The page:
2020 Forecast: Time — and savings — have run out for Legislature
The clock has been ticking for five years and time is almost up.
The numbers show Alaska lawmakers will be forced to make several hard decisions in 2020 that have been put off as long as possible since oil prices collapsed in late 2014. Barring a seemingly impossible return to $100 per barrel oil, the Legislature and Gov. Mike Dunleavy can no longer rely on savings to fund a large chunk of the state budget.
While the governor’s December budget proposal calls for one last large draw of more than $1.5 billion from the roughly $2.1 billion Constitutional Budget Reserve — the state’s last remaining savings account — nonpartisan experts from the Legislative Finance Division and many lawmakers have said draining the CBR to less than about $1.5 billion would hamper the state’s ability to respond to emergencies and challenge day-to-day cash management.
Further, Dunleavy has appeared ambivalent towards his budget plan that calls for overall flat funding of state operations at about $4.5 billion in unrestricted general fund appropriations while spending an additional $2 billion to fully fund statutory Permanent Fund dividend payments.
Following major pushback on his original plan to cut more than $1.2 billion in spending to balance the state budget and pay larger PFDs, the governor has opted to push the major fiscal decisions to the Legislature and Alaskans at-large.
A couple big shifts did occur over those years that lawmakers spent more than $14 billion in state savings to delay the generational policy calls. Legislators took a big step towards shrinking the state’s multibillion-dollar budget deficits in 2018 when they agreed to institute an annual, endowment-style draw on the $65 billion Permanent Fund to pay for government services and PFDs, but at the same time punted on a new dividend formula and in doing so prolonged the issue.
The idea of reforming the PFD formula to ultimately pay out smaller dividends was once considered political suicide for obvious reasons, but it is now a policy demanded by the majorities in the House and Senate and will be the dominant topic during the 2020 session (or sessions).
On top of that, traditionally fiscal conservative Republicans in Senate leadership positions are pushing to examine potential new tax revenues — such as increased motor fuel taxes and an education head tax — ideas that historically have been laughed out of the Legislature.
Dunleavy, who started his term by wholly rejecting new taxes and smaller PFDs, has said he is open to discussing all of the options for closing the state’s $1.5 billion budget gap, but he has maintained that any changes to the PFD should be preceded by a public advisory vote to gauge Alaskans’ appetite for such a historic policy change.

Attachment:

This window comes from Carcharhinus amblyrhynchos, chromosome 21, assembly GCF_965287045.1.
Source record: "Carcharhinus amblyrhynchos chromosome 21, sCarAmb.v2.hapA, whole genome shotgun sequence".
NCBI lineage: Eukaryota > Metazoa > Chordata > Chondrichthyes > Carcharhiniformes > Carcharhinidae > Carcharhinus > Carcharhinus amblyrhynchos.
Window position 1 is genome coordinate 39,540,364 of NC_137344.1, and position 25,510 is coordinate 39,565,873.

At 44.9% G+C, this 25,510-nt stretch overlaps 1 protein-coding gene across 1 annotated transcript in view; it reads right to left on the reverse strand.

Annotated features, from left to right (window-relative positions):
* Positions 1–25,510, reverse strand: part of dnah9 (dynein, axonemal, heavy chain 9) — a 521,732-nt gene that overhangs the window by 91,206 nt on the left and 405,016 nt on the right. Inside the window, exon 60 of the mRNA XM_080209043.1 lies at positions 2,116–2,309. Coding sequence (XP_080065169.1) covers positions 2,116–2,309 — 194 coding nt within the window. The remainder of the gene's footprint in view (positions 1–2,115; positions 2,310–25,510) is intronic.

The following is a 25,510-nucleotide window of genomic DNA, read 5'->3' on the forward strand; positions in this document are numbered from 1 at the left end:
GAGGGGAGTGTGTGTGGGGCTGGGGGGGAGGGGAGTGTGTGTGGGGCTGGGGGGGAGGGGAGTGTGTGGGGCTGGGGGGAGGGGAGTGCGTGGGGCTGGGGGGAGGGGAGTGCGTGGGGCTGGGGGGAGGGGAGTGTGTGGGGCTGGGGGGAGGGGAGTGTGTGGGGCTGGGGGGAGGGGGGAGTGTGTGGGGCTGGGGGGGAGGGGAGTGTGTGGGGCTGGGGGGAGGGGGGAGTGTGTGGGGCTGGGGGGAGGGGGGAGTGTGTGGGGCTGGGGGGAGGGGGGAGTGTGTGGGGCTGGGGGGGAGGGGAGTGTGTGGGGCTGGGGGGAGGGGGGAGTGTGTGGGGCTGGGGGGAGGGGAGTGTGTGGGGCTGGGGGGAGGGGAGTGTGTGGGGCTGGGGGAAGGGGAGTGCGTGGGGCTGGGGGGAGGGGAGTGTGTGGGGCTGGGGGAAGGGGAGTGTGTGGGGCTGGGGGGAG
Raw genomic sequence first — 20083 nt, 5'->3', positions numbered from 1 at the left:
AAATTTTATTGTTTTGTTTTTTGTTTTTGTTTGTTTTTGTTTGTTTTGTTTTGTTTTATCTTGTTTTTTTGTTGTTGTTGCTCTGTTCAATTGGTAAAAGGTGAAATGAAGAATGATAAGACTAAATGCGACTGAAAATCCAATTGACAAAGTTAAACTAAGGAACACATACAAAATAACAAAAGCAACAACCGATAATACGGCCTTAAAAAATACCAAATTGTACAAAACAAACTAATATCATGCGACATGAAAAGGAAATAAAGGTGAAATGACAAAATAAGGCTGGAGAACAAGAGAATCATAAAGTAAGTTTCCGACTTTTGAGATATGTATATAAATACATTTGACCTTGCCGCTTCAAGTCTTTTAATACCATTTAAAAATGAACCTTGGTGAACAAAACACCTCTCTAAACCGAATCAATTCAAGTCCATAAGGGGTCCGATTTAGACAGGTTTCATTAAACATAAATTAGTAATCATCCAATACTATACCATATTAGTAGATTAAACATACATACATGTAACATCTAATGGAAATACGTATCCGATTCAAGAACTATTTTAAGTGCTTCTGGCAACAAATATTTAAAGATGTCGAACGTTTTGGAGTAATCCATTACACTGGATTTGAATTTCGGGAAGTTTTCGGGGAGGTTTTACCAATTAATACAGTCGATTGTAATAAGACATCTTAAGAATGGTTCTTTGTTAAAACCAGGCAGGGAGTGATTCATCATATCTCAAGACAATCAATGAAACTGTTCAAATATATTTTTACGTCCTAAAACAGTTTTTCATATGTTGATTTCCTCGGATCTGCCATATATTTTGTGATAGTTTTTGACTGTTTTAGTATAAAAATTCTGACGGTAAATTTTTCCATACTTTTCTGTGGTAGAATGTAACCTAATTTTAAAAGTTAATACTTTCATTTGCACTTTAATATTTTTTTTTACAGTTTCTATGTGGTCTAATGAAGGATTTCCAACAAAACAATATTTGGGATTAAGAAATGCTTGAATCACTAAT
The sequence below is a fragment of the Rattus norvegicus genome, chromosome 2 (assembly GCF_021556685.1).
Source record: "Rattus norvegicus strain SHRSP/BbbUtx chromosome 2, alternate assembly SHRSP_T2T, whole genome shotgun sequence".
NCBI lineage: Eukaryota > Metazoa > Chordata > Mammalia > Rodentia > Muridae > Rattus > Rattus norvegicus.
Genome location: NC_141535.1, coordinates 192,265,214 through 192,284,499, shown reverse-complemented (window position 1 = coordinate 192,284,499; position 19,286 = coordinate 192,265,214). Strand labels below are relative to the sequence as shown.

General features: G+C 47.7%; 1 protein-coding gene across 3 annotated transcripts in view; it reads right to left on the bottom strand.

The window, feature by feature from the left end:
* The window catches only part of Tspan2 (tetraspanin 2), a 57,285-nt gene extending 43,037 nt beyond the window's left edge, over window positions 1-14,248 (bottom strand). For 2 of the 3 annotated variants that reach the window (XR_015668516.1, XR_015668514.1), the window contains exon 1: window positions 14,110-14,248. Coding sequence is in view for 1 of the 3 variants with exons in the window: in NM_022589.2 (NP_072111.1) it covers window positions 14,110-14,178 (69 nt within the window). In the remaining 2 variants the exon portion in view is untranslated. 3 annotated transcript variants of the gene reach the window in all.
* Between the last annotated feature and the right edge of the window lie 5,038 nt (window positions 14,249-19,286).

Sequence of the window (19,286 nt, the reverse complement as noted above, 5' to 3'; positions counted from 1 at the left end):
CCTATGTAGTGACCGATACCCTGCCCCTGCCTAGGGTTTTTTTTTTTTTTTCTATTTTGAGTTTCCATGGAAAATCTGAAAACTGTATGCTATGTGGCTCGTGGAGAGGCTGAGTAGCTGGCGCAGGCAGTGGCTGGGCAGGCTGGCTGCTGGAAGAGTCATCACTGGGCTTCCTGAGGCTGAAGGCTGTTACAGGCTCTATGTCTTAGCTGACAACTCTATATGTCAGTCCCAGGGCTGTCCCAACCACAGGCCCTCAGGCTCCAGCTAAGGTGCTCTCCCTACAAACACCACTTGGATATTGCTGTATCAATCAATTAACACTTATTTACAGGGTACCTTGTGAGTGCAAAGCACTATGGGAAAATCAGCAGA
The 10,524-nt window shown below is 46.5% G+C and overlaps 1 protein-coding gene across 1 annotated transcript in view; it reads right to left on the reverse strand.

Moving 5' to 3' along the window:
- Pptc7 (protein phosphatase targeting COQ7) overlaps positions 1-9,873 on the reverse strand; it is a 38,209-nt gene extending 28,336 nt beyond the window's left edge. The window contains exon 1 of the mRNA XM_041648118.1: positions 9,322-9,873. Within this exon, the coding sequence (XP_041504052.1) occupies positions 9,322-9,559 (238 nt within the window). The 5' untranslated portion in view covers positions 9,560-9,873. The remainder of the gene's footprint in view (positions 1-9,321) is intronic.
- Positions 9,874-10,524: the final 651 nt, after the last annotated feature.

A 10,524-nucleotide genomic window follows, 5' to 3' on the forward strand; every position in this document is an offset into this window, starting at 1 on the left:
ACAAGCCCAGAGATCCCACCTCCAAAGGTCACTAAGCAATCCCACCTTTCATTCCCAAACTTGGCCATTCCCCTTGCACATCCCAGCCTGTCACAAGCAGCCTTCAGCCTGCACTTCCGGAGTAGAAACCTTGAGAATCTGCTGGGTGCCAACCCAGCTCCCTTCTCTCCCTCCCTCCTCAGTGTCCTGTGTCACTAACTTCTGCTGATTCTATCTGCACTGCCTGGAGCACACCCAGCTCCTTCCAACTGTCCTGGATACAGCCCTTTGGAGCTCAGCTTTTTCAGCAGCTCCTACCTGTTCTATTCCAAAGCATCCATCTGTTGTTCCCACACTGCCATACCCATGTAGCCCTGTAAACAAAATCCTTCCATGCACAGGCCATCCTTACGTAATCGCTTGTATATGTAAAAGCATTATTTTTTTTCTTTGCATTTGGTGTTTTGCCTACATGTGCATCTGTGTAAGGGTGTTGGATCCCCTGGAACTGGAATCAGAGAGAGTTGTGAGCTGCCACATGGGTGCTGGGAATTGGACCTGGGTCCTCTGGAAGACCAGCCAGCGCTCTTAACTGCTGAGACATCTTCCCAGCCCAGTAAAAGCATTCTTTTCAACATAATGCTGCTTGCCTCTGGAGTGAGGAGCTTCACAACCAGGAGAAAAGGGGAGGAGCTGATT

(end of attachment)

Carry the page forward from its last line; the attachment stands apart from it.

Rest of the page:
Underlying all of the 2020 happenings in Alaska politics — at least initially — will be the attempt to recall Dunleavy from office. The recall backers’ appeal to the Division of Elections rejection of their petition application is scheduled for Jan. 10 in Anchorage Superior Court.
The lawsuit is headed for the Alaska Supreme Court regardless of how Judge Eric Aarseth rules on the matter, but if he rules in favor of the recall backers they would be allowed to start gathering the more than 70,000 signatures needed to reach the ballot.
If allowed, the recall vote would be held 90 to 120 days after the Supreme Court issues its ruling and the petition is certified — including up to 30 days to certify the signatures — or at the same time as the statewide primary or general election if the election schedules align, according to Division of Elections materials.
It should be noted that Aarseth and the Supreme Court justices will be evaluating the validity of the 200-word statement detailing the grounds for the recall effort and if any of the four counts levied against Dunleavy in the statement rise to the level of incompetence, lack of fitness for office or neglect of duties.
While it’s unknown whether Dunleavy will have to face voters again ahead of schedule, the entire House and half the Senate will be up for election to add another factor to the calculus of legislators faced with the reckoning of long postponed choices.